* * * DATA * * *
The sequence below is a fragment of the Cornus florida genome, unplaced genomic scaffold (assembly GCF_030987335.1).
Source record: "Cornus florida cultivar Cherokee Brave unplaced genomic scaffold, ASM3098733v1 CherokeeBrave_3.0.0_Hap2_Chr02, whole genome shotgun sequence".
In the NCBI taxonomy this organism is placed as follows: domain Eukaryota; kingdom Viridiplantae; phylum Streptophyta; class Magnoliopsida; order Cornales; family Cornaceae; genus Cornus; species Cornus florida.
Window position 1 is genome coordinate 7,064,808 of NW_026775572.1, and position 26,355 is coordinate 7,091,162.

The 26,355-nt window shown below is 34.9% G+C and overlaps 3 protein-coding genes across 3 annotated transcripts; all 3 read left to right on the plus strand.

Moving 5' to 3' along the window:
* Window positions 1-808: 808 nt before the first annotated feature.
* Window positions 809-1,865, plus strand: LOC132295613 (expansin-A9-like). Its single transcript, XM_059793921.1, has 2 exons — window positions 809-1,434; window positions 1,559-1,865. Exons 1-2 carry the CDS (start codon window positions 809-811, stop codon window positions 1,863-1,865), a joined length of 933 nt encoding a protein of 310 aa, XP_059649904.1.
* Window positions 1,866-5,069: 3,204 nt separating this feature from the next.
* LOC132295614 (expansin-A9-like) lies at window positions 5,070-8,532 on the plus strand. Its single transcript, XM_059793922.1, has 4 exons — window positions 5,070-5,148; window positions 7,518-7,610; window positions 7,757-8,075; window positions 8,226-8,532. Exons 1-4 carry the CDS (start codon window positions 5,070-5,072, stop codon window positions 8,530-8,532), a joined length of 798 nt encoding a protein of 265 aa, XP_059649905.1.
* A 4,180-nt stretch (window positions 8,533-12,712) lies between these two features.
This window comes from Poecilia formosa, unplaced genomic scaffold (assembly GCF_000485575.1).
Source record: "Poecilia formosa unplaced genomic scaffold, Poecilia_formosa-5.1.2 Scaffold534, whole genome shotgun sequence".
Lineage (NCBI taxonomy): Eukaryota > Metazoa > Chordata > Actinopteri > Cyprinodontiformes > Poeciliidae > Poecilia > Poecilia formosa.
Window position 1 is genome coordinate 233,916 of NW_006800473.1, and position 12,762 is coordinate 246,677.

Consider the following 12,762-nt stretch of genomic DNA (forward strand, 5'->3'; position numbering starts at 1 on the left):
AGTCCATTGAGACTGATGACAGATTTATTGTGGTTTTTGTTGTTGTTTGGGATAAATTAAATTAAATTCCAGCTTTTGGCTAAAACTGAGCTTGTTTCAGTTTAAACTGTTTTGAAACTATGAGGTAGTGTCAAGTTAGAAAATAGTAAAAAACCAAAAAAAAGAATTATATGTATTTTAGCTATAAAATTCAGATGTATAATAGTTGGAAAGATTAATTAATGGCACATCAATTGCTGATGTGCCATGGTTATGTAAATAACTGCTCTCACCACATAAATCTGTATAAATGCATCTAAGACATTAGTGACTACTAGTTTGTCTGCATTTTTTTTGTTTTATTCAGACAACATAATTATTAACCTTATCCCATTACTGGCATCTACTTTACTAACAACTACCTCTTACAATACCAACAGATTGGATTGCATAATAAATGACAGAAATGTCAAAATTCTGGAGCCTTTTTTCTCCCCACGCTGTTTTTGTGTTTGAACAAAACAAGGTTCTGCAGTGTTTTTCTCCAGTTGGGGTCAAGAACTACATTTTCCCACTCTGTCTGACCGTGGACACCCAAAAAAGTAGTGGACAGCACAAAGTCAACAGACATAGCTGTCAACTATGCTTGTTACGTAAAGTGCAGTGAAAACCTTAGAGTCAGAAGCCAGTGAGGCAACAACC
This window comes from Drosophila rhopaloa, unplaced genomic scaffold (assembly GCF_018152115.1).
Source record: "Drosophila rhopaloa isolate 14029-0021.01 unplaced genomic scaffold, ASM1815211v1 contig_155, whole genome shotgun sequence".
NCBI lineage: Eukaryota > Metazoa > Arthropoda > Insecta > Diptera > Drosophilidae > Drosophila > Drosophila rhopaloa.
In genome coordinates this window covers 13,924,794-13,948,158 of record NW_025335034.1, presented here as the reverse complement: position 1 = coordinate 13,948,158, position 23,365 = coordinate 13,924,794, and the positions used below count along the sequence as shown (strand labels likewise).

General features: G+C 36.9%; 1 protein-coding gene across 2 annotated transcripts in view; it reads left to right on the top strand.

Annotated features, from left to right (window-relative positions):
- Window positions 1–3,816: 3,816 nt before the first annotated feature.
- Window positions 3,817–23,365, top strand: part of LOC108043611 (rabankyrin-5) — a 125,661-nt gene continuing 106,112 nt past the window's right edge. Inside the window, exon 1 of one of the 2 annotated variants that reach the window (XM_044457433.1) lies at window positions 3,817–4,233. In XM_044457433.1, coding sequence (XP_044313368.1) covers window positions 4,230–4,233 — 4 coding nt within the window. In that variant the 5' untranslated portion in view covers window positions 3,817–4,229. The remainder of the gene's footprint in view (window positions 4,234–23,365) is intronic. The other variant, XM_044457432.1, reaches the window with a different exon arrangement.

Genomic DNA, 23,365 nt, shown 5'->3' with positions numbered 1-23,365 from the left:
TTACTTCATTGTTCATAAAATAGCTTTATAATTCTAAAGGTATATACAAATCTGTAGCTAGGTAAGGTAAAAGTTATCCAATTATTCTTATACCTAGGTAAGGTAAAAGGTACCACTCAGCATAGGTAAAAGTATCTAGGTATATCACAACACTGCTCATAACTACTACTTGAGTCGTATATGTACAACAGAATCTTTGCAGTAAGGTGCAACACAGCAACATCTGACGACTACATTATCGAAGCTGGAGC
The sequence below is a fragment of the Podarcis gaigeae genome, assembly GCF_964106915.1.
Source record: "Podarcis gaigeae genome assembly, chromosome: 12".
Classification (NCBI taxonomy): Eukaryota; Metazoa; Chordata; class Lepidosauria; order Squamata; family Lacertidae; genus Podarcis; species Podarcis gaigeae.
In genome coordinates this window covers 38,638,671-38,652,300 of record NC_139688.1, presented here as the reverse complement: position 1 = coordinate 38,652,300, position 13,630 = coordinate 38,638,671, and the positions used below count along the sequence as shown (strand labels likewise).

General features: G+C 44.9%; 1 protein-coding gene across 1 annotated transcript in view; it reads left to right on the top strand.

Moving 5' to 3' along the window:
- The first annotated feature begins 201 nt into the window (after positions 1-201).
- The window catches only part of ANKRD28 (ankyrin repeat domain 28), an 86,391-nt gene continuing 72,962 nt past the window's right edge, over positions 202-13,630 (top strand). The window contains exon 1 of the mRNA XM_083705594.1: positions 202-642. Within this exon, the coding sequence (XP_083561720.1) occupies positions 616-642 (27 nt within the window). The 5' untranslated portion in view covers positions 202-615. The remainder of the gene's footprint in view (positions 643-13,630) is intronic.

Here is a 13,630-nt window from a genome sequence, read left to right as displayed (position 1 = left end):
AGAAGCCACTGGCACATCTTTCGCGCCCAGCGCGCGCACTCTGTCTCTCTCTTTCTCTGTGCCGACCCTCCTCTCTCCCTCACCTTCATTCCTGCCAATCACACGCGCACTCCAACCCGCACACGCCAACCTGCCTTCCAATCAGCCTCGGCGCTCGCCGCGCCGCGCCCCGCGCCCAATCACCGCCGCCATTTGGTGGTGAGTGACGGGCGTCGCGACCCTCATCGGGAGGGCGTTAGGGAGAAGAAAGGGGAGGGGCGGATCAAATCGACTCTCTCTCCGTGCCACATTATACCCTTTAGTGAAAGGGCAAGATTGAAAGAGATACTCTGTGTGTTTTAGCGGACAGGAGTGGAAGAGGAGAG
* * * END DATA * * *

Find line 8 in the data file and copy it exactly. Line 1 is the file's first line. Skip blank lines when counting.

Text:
* Window positions 809-1,865, plus strand: LOC132295613 (expansin-A9-like). Its single transcript, XM_059793921.1, has 2 exons — window positions 809-1,434; window positions 1,559-1,865. Exons 1-2 carry the CDS (start codon window positions 809-811, stop codon window positions 1,863-1,865), a joined length of 933 nt encoding a protein of 310 aa, XP_059649904.1.